development, Quality of life, Social cohesion, Environmental sustainability
Timing: Start (2 / 1999) Termination (6 / 2001)
Country groups Asian countries, countries (GLOBAL)
Geographic location INDIA
• Large Town – 100,000 to 500,000 inhabitants
• Medium city – 1 million to 5 million inhabitants
Geographic size:
Main Actors
Types of people who are contributors: 2 Members of Parliament 6 Members of State Legislature 10
Panchayat Union Chair Persons. 1 Chairman of District Panchayat. 10 members of District Welfare
Committee (NGO) Over 1000 employees, including 660 Village Administrative Officers. Traders and
business houses. 34 software professionals District Collector (author)
Number of people directly responsible for, or contributing to, the case – persons who have an interest
or involvement in the case but are not the ultimate beneficiaries of it: 1100
Number of people directly benefiting from the case: 1200000
Type of organisation
Contributors • Mixed public/private/not-for-profit
Specific social/citizens groups
Beneficiaries • Students/youth
• Local community
• Families
• Households
• Elderly
• Disabled
• Unemployed
• Ethnic / non-national
• Women
• Men
Skills of individual
Contributors • Change management skills
Beneficiaries • Domain skills
• ICT skills (specialised/advanced)
• Change management skills
Generic type of service
Contributors • Interactive data service
Beneficiaries • Multipoint conversational service
Generic type of infrastructure platform
Wireless Network 802.11b
Contributors • Specialised
Generic type of user terminal
2/3rd windows based fat clients/servers (over 211) 1/3rd thin clients
Contributors • PCs connected on a local network
Specialized workstation (different to a standard PC)
Beneficiaries • PCs connected on a local network
Type/Field of application
The e-governance application software packages were aimed at making the living of the common man
easy and corruption free. The effort targeted rural population, women, physically challenged people,
widows, below poverty line families, poor students in schools and colleges, Transport licence seekers,
infrastructure creation in the rural and urban areas etc.
Contributors • Government to Government G2G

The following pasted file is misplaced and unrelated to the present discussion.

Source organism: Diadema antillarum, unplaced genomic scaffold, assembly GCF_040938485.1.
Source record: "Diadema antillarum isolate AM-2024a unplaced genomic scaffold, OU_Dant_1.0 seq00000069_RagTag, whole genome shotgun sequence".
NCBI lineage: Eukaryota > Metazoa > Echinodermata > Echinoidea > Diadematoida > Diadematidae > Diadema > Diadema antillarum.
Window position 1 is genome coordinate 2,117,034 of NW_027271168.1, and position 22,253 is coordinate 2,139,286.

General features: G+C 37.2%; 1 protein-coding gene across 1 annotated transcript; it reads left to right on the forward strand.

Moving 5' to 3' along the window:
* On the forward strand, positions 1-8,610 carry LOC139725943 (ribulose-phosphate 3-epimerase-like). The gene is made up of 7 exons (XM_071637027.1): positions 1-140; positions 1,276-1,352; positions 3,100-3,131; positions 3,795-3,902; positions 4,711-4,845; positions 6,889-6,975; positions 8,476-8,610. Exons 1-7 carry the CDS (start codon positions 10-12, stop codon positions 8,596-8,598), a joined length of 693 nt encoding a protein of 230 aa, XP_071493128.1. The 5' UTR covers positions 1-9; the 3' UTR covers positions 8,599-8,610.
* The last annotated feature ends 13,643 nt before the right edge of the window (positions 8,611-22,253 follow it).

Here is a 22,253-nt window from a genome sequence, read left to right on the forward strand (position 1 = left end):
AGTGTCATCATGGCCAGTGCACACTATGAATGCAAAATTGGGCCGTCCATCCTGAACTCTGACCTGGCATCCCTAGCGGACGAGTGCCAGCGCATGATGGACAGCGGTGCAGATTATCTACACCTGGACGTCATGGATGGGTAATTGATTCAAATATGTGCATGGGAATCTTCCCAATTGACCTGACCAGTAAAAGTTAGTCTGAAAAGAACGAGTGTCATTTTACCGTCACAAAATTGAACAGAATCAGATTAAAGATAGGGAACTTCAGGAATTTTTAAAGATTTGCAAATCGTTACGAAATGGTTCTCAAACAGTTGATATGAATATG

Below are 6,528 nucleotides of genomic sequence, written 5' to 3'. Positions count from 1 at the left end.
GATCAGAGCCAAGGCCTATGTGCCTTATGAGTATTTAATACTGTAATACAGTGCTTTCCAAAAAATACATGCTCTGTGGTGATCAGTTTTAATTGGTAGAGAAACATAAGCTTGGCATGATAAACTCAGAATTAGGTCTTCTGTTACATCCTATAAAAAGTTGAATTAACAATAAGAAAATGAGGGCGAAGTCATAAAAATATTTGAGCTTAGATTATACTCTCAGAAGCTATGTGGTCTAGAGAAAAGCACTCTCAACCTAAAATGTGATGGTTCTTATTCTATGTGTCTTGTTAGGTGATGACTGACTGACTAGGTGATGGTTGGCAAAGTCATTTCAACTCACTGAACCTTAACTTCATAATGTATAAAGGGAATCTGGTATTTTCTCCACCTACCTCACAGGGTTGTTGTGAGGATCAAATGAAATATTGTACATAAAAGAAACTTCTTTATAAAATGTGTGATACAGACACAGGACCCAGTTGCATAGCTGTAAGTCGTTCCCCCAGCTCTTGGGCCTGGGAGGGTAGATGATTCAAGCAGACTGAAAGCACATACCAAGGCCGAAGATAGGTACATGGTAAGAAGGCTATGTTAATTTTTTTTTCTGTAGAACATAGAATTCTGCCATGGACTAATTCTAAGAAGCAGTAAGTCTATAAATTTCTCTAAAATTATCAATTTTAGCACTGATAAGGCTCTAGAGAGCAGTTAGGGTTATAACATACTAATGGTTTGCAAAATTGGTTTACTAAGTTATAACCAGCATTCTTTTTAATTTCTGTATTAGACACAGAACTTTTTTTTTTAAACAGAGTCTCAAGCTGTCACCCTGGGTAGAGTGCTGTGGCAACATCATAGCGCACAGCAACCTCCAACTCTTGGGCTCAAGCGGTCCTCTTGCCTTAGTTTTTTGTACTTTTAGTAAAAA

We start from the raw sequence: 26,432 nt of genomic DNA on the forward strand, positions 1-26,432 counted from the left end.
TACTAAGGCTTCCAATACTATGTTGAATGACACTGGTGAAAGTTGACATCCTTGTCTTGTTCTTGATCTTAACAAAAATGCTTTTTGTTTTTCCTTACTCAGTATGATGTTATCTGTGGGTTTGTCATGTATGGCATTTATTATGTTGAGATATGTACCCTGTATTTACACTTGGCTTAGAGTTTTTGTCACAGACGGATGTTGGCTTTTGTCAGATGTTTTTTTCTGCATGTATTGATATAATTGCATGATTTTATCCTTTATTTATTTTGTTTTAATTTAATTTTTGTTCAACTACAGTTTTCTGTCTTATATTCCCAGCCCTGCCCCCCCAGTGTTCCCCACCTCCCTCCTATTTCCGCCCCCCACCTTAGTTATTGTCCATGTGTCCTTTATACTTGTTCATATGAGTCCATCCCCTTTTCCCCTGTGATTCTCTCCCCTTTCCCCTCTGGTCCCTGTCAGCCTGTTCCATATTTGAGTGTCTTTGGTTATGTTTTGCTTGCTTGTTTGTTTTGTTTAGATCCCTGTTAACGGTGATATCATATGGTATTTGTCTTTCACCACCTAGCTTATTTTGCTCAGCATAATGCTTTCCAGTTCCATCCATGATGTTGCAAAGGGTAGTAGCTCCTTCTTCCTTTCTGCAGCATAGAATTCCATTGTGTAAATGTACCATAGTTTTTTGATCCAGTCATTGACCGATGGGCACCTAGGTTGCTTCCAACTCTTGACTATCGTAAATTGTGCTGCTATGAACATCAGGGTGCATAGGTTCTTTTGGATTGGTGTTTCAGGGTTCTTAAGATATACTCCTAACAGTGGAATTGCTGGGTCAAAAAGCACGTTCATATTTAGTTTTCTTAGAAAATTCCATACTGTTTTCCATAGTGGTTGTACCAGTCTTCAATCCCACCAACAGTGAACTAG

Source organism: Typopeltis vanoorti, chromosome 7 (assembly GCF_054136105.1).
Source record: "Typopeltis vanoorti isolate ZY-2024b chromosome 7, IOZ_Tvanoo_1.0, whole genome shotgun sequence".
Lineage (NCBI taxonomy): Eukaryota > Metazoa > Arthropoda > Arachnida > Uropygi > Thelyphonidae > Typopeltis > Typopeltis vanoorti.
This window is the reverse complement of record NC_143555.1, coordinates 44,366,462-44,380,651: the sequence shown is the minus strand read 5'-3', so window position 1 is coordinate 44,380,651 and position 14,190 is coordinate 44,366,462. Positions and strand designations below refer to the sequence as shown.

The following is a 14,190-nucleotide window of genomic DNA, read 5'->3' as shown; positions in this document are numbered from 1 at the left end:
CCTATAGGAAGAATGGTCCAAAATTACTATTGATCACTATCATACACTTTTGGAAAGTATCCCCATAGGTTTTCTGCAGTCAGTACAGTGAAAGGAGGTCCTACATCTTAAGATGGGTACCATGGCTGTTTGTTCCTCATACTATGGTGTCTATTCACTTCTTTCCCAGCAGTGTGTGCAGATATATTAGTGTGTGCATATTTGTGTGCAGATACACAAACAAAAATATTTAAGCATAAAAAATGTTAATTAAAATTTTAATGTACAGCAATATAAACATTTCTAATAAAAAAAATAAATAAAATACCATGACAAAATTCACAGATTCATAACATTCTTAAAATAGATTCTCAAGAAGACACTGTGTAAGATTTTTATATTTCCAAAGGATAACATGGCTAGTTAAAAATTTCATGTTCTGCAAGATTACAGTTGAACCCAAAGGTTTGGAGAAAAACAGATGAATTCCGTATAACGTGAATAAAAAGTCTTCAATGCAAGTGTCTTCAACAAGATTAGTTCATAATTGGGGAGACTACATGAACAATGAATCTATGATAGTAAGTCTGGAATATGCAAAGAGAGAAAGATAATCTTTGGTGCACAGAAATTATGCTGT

• Government to Citizens G2C
• Government to Civic Sector
Beneficiaries • Government to Government G2G
• Government to Citizens G2C
Investments and Costs
Investment whole case Time period covered (in months)
Investment amount
(in thousand Euro)
Regional 27 443400
Cost Expenditure for case
Actual components,
plus comments and
timing (in months) if
Expenses for end user hardware Examples: PCs,
laptops, mobiles, PDAs, local printers, etc.
One laptop and over 280
Expenses for end user software Examples:
off-the-shelf applications/tools, client software,
Windows operating system for
the servers and clients.
Expenses for system hardware Examples: servers,
routers, switches, networks, centralised storage
media, centralised printers, etc.
33 servers, over 20 switches,
wireless LAN towers in 14
places, over 30 laser printers,
over 30 DMPs etc.
Expenses for developments and changes
Examples: applications development, software
programming, software modification, content
developments such as populating a database,
integrating new software with existing tools or
designing new Internet/web-based facilities, etc.
In house application software
development done in 4
software development
centres at the Collectorate
employing over 30 software
Rs.30 lakhs
Expenses for actions of implementation Examples:
planning, surveying user requirements, pilot
testing, evaluation, etc.
development centres at the
Collectorate employing over
30 software professionals.
Expenses for training and technical support
Examples: courses funded by organisation, hiring
trainers, etc.
Expenses for other activities/purchases Wireless radios 35472


TN may shut door on Microsoft


4 Responses to “India E-district :: Process Automation based e-governance implementation”

  1. Inez Wells said

    This blog is really superb!!! Thank you for you work! Good Luck

  2. I am thrilled after reading this blog. Salute to the DC and his team for implementing something IBM or Accenture would have asked 100 million USD and still wdn’t have finished on time and within 100 mil.

    What is the latest on e-gov in India? Is there any Federal initiative? Was this system sold to other districts?
    Great effort!

  3. Hi to all, how is everything, I think every one is getting more from this web page, and your views are nice for new users.

  4. This article is actually a pleasant one it assists new internet users, who
    are wishing in favor of blogging.